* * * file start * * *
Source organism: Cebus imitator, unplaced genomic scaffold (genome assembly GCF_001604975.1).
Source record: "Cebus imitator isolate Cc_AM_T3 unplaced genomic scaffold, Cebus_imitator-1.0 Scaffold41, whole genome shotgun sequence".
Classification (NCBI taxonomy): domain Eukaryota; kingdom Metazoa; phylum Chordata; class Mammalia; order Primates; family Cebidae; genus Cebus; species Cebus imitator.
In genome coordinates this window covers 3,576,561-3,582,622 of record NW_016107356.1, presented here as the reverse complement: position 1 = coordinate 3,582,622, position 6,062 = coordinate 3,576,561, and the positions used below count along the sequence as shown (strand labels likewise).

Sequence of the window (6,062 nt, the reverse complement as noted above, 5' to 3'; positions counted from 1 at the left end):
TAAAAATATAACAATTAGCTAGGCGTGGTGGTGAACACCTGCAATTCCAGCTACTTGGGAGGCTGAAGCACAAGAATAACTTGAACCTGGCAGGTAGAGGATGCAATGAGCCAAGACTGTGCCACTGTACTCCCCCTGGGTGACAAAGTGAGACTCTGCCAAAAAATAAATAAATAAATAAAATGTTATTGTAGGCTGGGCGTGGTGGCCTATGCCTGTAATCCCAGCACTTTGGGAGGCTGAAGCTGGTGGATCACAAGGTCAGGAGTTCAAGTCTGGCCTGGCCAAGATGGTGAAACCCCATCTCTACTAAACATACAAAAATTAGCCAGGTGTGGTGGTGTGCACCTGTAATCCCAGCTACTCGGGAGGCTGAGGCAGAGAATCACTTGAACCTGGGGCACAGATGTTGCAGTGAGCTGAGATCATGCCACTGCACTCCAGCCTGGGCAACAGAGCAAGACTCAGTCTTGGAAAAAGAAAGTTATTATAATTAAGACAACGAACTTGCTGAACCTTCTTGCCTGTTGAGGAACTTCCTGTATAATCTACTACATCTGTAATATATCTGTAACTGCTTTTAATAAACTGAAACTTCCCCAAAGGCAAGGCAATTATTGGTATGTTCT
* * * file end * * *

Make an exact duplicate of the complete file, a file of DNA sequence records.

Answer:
Source organism: Cebus imitator, unplaced genomic scaffold (genome assembly GCF_001604975.1).
Source record: "Cebus imitator isolate Cc_AM_T3 unplaced genomic scaffold, Cebus_imitator-1.0 Scaffold41, whole genome shotgun sequence".
Classification (NCBI taxonomy): domain Eukaryota; kingdom Metazoa; phylum Chordata; class Mammalia; order Primates; family Cebidae; genus Cebus; species Cebus imitator.
In genome coordinates this window covers 3,576,561-3,582,622 of record NW_016107356.1, presented here as the reverse complement: position 1 = coordinate 3,582,622, position 6,062 = coordinate 3,576,561, and the positions used below count along the sequence as shown (strand labels likewise).

Sequence of the window (6,062 nt, the reverse complement as noted above, 5' to 3'; positions counted from 1 at the left end):
TAAAAATATAACAATTAGCTAGGCGTGGTGGTGAACACCTGCAATTCCAGCTACTTGGGAGGCTGAAGCACAAGAATAACTTGAACCTGGCAGGTAGAGGATGCAATGAGCCAAGACTGTGCCACTGTACTCCCCCTGGGTGACAAAGTGAGACTCTGCCAAAAAATAAATAAATAAATAAAATGTTATTGTAGGCTGGGCGTGGTGGCCTATGCCTGTAATCCCAGCACTTTGGGAGGCTGAAGCTGGTGGATCACAAGGTCAGGAGTTCAAGTCTGGCCTGGCCAAGATGGTGAAACCCCATCTCTACTAAACATACAAAAATTAGCCAGGTGTGGTGGTGTGCACCTGTAATCCCAGCTACTCGGGAGGCTGAGGCAGAGAATCACTTGAACCTGGGGCACAGATGTTGCAGTGAGCTGAGATCATGCCACTGCACTCCAGCCTGGGCAACAGAGCAAGACTCAGTCTTGGAAAAAGAAAGTTATTATAATTAAGACAACGAACTTGCTGAACCTTCTTGCCTGTTGAGGAACTTCCTGTATAATCTACTACATCTGTAATATATCTGTAACTGCTTTTAATAAACTGAAACTTCCCCAAAGGCAAGGCAATTATTGGTATGTTCT